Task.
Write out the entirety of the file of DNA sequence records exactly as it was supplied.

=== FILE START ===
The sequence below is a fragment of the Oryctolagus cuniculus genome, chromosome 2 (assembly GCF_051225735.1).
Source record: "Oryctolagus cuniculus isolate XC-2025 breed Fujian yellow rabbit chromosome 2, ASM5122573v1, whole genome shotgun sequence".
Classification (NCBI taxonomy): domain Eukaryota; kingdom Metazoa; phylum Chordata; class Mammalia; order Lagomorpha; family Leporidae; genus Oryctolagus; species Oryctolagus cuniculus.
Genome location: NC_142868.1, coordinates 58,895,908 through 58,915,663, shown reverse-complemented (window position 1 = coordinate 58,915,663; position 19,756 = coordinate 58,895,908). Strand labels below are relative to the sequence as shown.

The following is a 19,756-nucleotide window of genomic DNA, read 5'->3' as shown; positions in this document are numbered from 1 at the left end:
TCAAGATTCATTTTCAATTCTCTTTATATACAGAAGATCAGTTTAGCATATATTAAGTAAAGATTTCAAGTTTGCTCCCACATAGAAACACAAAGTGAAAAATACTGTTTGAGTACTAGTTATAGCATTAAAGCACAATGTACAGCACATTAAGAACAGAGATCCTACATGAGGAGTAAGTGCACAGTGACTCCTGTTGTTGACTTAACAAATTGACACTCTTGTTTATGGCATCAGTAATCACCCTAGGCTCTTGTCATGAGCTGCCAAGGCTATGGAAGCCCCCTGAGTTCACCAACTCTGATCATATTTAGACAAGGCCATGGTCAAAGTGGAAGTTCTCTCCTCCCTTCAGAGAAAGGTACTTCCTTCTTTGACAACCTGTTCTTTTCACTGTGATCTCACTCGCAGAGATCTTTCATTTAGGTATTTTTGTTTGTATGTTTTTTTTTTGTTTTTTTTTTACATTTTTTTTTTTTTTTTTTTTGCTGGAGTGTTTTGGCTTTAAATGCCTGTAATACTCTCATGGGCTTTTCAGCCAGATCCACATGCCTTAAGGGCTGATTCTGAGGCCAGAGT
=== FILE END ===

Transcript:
The sequence below is a fragment of the Oryctolagus cuniculus genome, chromosome 2 (assembly GCF_051225735.1).
Source record: "Oryctolagus cuniculus isolate XC-2025 breed Fujian yellow rabbit chromosome 2, ASM5122573v1, whole genome shotgun sequence".
Classification (NCBI taxonomy): domain Eukaryota; kingdom Metazoa; phylum Chordata; class Mammalia; order Lagomorpha; family Leporidae; genus Oryctolagus; species Oryctolagus cuniculus.
Genome location: NC_142868.1, coordinates 58,895,908 through 58,915,663, shown reverse-complemented (window position 1 = coordinate 58,915,663; position 19,756 = coordinate 58,895,908). Strand labels below are relative to the sequence as shown.

The following is a 19,756-nucleotide window of genomic DNA, read 5'->3' as shown; positions in this document are numbered from 1 at the left end:
TCAAGATTCATTTTCAATTCTCTTTATATACAGAAGATCAGTTTAGCATATATTAAGTAAAGATTTCAAGTTTGCTCCCACATAGAAACACAAAGTGAAAAATACTGTTTGAGTACTAGTTATAGCATTAAAGCACAATGTACAGCACATTAAGAACAGAGATCCTACATGAGGAGTAAGTGCACAGTGACTCCTGTTGTTGACTTAACAAATTGACACTCTTGTTTATGGCATCAGTAATCACCCTAGGCTCTTGTCATGAGCTGCCAAGGCTATGGAAGCCCCCTGAGTTCACCAACTCTGATCATATTTAGACAAGGCCATGGTCAAAGTGGAAGTTCTCTCCTCCCTTCAGAGAAAGGTACTTCCTTCTTTGACAACCTGTTCTTTTCACTGTGATCTCACTCGCAGAGATCTTTCATTTAGGTATTTTTGTTTGTATGTTTTTTTTTTGTTTTTTTTTTACATTTTTTTTTTTTTTTTTTTTGCTGGAGTGTTTTGGCTTTAAATGCCTGTAATACTCTCATGGGCTTTTCAGCCAGATCCACATGCCTTAAGGGCTGATTCTGAGGCCAGAGT